Someone you care about might be struggling to express their gender identity

Questions and strategies to help you have a supportive conversation when someone you care about might be struggling to express their gender identity.

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What do you notice?

You notice that someone you care about might be struggling with expressing their gender identity. Perhaps they’ve become upset at being called anything gender specific or not reflective of their preferred identity description. They might have also expressed discomfort or a strong dislike of the associated parts of their biological sex. Maybe they’ve rid themselves of any signs of their biological sex, such as facial hair or breasts. Or maybe you’ve noticed them withdrawing from regular activities and showing signs of anxiety or depression.

What do you need to understand?

Identity exploration is a natural human behaviour exercised at different times in life  as we go through key transitional periods. Understanding ourselves and our place in the world takes time and is a process. Part of understanding ourselves is finding comfort with our gender expression or identity, and this can change as well throughout our life. Gender identity is our sense of who we are – male, female, both or neither. Gender identity should not be confused with sexual orientation, which is one’s pattern of romantic or sexual attraction to another.

However, when an individual finds that their preferred gender identity is at odds with expected roles or ways of presenting themselves within a community, this can be upsetting and cause mental distress. Gender dysphoria is a term that describes a sense of unease a person may have because of a mismatch between their biological sex and their gender identity.

What do you need to consider?

If an individual feels unable to express their preferred gender identity, they could experience gender dysphoria, which can impact their mental health. Even if they do express their preferred gender identity, they could face challenges about fitting in and having others understand their choice, and this can be stressful. Since exploring identity is a personal journey, be supportive and accepting  so that the individual feels free to continue exploring what works for them.

Engaging in a supportive conversation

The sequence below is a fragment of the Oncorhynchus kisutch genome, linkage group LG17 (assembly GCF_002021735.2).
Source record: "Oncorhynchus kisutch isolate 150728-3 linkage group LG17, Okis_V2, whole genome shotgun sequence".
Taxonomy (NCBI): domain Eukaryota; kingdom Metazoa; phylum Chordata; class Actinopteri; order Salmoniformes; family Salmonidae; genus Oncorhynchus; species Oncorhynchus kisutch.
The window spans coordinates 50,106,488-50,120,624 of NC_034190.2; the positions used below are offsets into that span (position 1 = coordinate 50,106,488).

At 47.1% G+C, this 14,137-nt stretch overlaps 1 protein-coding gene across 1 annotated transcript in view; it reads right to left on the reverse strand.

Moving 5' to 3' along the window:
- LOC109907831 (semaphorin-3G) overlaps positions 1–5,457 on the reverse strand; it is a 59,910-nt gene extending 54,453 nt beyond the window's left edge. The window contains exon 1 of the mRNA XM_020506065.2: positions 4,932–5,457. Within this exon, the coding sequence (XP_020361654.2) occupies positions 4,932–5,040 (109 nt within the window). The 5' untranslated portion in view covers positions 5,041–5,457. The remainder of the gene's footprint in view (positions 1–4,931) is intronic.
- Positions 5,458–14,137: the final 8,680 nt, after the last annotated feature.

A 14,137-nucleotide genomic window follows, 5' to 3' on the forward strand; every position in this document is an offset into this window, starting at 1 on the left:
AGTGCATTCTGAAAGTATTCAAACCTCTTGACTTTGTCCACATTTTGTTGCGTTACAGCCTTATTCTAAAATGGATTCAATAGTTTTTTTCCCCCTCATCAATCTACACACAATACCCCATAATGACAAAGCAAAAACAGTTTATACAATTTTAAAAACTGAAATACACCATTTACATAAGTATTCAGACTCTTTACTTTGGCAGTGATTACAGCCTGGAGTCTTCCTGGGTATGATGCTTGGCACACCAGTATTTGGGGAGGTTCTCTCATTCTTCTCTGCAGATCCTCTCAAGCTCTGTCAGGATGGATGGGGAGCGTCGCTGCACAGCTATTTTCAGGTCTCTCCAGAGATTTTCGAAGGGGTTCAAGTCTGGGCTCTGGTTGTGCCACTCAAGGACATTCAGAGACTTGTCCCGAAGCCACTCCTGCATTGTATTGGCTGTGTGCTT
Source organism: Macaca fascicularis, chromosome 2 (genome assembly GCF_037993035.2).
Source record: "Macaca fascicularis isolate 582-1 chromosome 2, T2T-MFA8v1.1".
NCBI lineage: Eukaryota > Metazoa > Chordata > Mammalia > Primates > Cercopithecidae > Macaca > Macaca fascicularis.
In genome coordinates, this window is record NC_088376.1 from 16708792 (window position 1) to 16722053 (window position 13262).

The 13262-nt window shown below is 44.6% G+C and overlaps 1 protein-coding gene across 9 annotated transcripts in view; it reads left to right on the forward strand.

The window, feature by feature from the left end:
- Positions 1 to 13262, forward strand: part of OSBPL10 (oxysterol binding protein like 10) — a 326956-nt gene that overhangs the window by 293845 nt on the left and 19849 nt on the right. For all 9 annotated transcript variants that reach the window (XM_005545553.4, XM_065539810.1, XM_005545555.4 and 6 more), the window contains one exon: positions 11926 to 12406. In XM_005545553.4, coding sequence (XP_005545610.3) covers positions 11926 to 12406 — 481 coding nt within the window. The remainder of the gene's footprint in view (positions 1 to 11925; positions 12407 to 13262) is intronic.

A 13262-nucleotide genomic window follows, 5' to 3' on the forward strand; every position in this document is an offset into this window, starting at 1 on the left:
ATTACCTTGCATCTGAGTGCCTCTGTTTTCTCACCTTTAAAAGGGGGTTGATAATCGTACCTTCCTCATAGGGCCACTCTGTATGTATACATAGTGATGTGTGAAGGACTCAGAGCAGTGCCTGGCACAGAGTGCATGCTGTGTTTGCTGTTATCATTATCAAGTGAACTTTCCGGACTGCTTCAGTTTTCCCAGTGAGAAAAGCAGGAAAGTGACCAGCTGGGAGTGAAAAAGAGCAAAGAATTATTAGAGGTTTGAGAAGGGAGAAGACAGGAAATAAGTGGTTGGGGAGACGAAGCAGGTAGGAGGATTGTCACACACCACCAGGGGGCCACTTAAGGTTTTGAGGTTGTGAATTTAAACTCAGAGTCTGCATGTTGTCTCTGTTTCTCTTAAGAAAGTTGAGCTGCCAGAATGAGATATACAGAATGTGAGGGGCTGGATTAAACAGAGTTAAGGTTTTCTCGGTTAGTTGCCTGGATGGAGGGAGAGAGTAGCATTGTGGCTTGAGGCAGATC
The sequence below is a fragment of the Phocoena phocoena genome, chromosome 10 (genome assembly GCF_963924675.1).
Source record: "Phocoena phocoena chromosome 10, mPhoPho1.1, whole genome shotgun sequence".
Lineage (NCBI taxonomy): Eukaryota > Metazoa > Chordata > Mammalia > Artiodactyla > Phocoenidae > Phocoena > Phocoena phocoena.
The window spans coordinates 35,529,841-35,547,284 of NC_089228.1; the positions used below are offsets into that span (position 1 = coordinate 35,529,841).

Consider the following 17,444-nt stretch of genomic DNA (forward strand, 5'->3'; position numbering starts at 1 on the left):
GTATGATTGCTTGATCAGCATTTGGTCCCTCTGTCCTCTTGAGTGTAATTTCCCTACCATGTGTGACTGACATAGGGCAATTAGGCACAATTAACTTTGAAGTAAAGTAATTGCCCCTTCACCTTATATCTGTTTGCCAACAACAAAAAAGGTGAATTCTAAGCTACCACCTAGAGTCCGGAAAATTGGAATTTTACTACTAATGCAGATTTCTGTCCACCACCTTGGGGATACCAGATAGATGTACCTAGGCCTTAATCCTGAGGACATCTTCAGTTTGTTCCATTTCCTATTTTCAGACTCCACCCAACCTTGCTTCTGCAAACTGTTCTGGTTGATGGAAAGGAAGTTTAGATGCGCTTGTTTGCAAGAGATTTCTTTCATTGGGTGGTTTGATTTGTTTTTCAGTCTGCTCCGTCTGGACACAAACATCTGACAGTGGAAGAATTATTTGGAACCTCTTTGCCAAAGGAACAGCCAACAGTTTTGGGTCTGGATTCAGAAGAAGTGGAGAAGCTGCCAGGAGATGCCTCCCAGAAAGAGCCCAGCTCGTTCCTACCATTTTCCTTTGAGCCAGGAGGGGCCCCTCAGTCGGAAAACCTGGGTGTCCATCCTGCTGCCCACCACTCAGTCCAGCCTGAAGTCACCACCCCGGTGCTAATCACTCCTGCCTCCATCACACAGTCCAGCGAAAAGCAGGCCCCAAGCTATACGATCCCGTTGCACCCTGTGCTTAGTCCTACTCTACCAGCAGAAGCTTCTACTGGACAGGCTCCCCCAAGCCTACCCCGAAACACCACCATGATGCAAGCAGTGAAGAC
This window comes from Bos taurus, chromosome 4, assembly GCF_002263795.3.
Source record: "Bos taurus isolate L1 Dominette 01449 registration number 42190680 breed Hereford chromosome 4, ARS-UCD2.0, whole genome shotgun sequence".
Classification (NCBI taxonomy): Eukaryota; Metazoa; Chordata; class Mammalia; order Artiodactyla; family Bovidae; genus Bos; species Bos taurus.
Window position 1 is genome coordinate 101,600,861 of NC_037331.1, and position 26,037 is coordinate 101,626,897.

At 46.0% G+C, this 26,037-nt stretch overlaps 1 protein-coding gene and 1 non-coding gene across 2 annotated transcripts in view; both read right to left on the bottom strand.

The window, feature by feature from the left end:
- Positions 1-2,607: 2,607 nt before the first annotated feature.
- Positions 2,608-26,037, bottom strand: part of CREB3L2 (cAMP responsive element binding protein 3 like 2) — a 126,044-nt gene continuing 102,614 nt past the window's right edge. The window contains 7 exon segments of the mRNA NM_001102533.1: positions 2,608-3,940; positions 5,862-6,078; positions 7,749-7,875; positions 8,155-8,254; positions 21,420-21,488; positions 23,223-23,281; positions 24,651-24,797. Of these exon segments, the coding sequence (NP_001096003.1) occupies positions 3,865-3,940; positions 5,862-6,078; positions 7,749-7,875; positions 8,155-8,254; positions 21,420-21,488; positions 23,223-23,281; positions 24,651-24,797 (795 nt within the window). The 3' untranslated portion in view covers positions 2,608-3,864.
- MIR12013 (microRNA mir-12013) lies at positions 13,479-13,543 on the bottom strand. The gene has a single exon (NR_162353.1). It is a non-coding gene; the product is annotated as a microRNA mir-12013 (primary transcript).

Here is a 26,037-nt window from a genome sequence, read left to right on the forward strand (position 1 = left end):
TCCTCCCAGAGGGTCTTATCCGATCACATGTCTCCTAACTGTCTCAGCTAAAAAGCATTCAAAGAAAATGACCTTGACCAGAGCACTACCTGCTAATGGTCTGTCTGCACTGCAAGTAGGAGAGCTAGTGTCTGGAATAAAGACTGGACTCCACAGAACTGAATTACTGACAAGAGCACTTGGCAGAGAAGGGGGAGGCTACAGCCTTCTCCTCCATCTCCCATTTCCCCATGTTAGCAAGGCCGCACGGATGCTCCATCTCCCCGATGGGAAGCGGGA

Have the right mindset

Come into the conversation from a supportive place. Watch out for your hidden agenda, such as wanting to fix or influence the individual. Avoid “you” statements, such as “you always do…”. They often make the person feel judged or invalidated. Be curious and have the mindset that you don’t know anything about their experiences.

Questions to check your mindset:

  • What are my assumptions about this situation?
  • How will I keep my assumptions out of the conversation and be supportive?
  • What do I hope to achieve by having this conversation?
  • How can I keep my desires for an outcome from interfering with my ability to be supportive?


Notice changes in behaviour that aren’t typical for the person and ask about them. Don’t add your assumptions or opinions about why those changes may be  happening. If you’re wrong, the person may be discouraged from continuing the conversation.

Examples of “noticing” conversation starters:

  • “I noticed that you’ve been withdrawn lately and changing aspects of your appearance. Everything okay?”
  • “I noticed that gender seems like an upsetting topic for you. I’m here to support. Can you tell me what you might be feeling?”

Preparing for the response

Not all supportive conversations lead to an understanding of how you can help. Remember, the goal of a supportive conversation is to understand the individual’s needs and wants and whether they’re open to assistance. The guidelines below can help prepare you to respond when the person is open or not to a discussion.

When the individual doesn’t appear open to discussion – a closed-door response: